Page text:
(I can’t go any further without talking about BOSS – a talking computer who’s behind the whole dirty operation at Global Chemicals and who is the undisputed star of The Green Death. In a nice inversion by writer Robert Sloman, this machine has the most personality of anyone, be they villager, corporate stooge or undercover UNIT operative. Like your Nan’s favourite chocolate bar, BOSS is both fruity and nutty. If he wasn’t threatening to take over the world, he would be pleasantly batty company. He hums along to classical music, opines about Nietzsche and toys – almost flirts – with Stevens, which makes you wonder what the two get up to on those long lonely nights, examining productivity figures spat out of a dot matrix printer. It’s a shame, in fact, that his ambitions to turn humans into an unthinking slave force extend beyond Llanfairfach, because once extended to the whole world, it stops making sense as a profit making measure. With the whole world under his command, who’s left to buy any of the oil Global Chemicals produces?)
The problem of neutralising the company’s pollution is solved when some of the Professor’s wacky fungus proves to be an effective biological counterstrike. The problem of there being no jobs for the people of Llanfiarfach is just as neatly solved with a narrative expediency from Sloman at the story’s end. The phone rings and the Professor’s delighted to hear of unlimited research funding from the UN, meaning jobs for the unemployed miners are on their way. Which is handy considering the coal mine is still closed and the Doctor just blew up the other employer in town. He’s lucky there’s not a pack of angry miners on his tail. (They’d catch him too, with that running style of his.)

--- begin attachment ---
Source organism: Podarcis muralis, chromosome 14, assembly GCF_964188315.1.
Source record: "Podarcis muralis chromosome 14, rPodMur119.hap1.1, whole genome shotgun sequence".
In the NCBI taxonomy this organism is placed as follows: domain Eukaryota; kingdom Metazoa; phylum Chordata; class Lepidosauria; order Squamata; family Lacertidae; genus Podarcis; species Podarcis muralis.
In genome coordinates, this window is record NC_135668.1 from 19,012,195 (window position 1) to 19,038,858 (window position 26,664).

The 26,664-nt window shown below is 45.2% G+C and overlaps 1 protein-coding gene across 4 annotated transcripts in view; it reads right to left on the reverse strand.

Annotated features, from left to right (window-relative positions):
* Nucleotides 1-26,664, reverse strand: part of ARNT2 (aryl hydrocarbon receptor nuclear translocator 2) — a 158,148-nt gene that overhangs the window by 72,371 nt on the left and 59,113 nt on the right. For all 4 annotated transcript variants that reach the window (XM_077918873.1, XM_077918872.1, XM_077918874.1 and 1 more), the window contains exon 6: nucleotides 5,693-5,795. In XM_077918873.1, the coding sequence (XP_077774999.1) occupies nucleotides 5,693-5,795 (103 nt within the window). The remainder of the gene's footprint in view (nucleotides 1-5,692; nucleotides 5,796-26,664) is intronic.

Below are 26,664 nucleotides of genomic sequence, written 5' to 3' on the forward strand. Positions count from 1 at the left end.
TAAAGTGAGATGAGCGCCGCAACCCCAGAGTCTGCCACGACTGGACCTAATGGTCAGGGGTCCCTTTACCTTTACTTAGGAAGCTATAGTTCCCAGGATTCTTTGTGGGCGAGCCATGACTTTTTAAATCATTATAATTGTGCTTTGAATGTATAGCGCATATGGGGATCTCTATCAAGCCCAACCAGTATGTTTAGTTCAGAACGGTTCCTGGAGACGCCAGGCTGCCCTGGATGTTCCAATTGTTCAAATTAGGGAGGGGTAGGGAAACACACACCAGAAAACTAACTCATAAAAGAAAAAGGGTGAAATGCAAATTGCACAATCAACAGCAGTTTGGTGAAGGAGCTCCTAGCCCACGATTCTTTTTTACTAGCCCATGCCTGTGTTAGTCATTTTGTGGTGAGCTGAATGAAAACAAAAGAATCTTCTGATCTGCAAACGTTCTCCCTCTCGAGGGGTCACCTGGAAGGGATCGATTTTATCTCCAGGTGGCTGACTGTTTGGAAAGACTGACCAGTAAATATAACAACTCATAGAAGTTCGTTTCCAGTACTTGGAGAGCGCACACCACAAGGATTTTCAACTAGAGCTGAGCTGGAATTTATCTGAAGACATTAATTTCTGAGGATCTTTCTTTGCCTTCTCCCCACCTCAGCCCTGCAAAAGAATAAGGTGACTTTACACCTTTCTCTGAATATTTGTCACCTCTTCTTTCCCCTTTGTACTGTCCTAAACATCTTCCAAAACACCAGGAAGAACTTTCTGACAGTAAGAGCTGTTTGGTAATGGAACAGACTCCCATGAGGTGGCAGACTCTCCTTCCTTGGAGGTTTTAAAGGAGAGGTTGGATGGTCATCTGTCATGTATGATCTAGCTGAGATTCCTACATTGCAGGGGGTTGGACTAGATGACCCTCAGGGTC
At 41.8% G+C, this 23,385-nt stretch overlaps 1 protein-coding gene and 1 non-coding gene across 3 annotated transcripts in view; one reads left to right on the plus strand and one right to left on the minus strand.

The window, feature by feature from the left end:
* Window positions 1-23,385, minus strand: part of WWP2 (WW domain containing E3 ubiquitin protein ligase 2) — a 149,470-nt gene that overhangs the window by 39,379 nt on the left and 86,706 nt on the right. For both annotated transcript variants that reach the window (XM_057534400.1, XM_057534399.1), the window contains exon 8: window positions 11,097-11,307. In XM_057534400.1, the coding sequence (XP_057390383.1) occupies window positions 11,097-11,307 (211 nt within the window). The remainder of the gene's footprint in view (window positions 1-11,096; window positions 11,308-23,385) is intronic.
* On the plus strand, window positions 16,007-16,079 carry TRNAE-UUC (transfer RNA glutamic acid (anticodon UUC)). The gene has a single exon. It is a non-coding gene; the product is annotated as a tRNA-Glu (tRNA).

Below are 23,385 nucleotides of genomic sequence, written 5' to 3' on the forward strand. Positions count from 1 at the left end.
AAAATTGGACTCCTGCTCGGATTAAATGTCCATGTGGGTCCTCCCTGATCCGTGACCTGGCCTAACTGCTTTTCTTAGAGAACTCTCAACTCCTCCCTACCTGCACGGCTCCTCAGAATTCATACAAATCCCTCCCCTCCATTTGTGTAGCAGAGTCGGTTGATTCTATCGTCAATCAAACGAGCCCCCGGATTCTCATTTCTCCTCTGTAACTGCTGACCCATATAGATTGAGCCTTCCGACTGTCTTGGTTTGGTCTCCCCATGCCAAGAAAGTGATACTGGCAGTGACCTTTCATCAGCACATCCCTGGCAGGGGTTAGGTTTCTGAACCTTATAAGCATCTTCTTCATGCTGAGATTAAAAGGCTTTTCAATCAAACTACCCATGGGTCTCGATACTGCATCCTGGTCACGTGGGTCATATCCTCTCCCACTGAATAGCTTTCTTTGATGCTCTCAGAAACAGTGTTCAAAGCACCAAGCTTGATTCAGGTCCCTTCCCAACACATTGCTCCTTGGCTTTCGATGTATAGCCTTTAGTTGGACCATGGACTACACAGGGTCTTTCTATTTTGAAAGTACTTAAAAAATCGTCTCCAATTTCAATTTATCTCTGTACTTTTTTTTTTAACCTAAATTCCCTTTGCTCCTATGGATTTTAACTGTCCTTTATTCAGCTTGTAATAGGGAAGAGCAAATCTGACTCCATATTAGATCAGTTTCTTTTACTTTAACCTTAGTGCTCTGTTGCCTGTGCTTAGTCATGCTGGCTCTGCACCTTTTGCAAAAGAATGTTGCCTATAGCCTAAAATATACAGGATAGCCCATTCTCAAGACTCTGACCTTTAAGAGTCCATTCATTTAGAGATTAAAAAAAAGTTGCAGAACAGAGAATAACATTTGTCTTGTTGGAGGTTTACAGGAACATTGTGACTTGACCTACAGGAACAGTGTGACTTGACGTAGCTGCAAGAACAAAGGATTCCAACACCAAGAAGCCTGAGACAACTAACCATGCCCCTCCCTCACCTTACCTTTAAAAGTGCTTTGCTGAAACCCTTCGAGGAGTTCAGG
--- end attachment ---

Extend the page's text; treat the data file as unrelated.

And that’s the problem, I suppose, with the Doctor utterly destroying Big Businesses from here to Pluto and Kandoka and beyond. What happens to the people who depend on those businesses for food and oxygen and sunlight and so on? Maybe a more realistic Kerblam!-y ending where some sort of middle ground is sought makes sense. Does that dogmatic entry in the Doctor Who Programme Guide need to be rewritten? People can’t live on nuts, after all.
LINK TO The Witchfinders: both feature characters called James.
NEXT TIME: Part Two.